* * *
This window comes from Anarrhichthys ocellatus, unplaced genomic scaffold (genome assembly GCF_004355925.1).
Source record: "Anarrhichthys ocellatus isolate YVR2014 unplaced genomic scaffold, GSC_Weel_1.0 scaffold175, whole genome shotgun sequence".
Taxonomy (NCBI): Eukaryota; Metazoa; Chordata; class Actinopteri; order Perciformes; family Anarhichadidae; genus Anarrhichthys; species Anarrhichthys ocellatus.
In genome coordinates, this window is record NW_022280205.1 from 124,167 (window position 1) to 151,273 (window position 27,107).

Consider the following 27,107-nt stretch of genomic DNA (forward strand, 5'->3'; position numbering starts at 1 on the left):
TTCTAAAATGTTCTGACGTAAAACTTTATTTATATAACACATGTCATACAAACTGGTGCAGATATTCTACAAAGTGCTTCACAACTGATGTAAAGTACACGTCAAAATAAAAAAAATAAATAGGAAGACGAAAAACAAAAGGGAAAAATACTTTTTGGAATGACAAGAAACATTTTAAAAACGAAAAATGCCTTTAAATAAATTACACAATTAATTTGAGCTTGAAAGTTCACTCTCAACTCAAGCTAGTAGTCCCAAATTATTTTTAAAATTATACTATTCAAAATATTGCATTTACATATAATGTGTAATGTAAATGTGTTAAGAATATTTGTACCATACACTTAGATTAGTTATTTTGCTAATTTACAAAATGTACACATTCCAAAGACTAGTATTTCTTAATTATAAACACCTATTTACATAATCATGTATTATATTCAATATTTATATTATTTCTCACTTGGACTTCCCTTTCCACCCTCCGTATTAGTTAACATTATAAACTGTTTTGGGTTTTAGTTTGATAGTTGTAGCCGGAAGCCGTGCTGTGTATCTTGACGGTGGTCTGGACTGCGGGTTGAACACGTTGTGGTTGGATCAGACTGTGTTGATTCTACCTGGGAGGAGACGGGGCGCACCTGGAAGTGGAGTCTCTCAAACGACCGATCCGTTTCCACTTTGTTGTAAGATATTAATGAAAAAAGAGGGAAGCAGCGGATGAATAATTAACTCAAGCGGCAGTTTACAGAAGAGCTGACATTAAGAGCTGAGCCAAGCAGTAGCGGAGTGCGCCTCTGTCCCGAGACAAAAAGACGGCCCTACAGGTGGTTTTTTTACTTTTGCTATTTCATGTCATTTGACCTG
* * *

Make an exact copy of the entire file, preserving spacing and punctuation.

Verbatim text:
This window comes from Anarrhichthys ocellatus, unplaced genomic scaffold (genome assembly GCF_004355925.1).
Source record: "Anarrhichthys ocellatus isolate YVR2014 unplaced genomic scaffold, GSC_Weel_1.0 scaffold175, whole genome shotgun sequence".
Taxonomy (NCBI): Eukaryota; Metazoa; Chordata; class Actinopteri; order Perciformes; family Anarhichadidae; genus Anarrhichthys; species Anarrhichthys ocellatus.
In genome coordinates, this window is record NW_022280205.1 from 124,167 (window position 1) to 151,273 (window position 27,107).

Consider the following 27,107-nt stretch of genomic DNA (forward strand, 5'->3'; position numbering starts at 1 on the left):
TTCTAAAATGTTCTGACGTAAAACTTTATTTATATAACACATGTCATACAAACTGGTGCAGATATTCTACAAAGTGCTTCACAACTGATGTAAAGTACACGTCAAAATAAAAAAAATAAATAGGAAGACGAAAAACAAAAGGGAAAAATACTTTTTGGAATGACAAGAAACATTTTAAAAACGAAAAATGCCTTTAAATAAATTACACAATTAATTTGAGCTTGAAAGTTCACTCTCAACTCAAGCTAGTAGTCCCAAATTATTTTTAAAATTATACTATTCAAAATATTGCATTTACATATAATGTGTAATGTAAATGTGTTAAGAATATTTGTACCATACACTTAGATTAGTTATTTTGCTAATTTACAAAATGTACACATTCCAAAGACTAGTATTTCTTAATTATAAACACCTATTTACATAATCATGTATTATATTCAATATTTATATTATTTCTCACTTGGACTTCCCTTTCCACCCTCCGTATTAGTTAACATTATAAACTGTTTTGGGTTTTAGTTTGATAGTTGTAGCCGGAAGCCGTGCTGTGTATCTTGACGGTGGTCTGGACTGCGGGTTGAACACGTTGTGGTTGGATCAGACTGTGTTGATTCTACCTGGGAGGAGACGGGGCGCACCTGGAAGTGGAGTCTCTCAAACGACCGATCCGTTTCCACTTTGTTGTAAGATATTAATGAAAAAAGAGGGAAGCAGCGGATGAATAATTAACTCAAGCGGCAGTTTACAGAAGAGCTGACATTAAGAGCTGAGCCAAGCAGTAGCGGAGTGCGCCTCTGTCCCGAGACAAAAAGACGGCCCTACAGGTGGTTTTTTTACTTTTGCTATTTCATGTCATTTGACCTG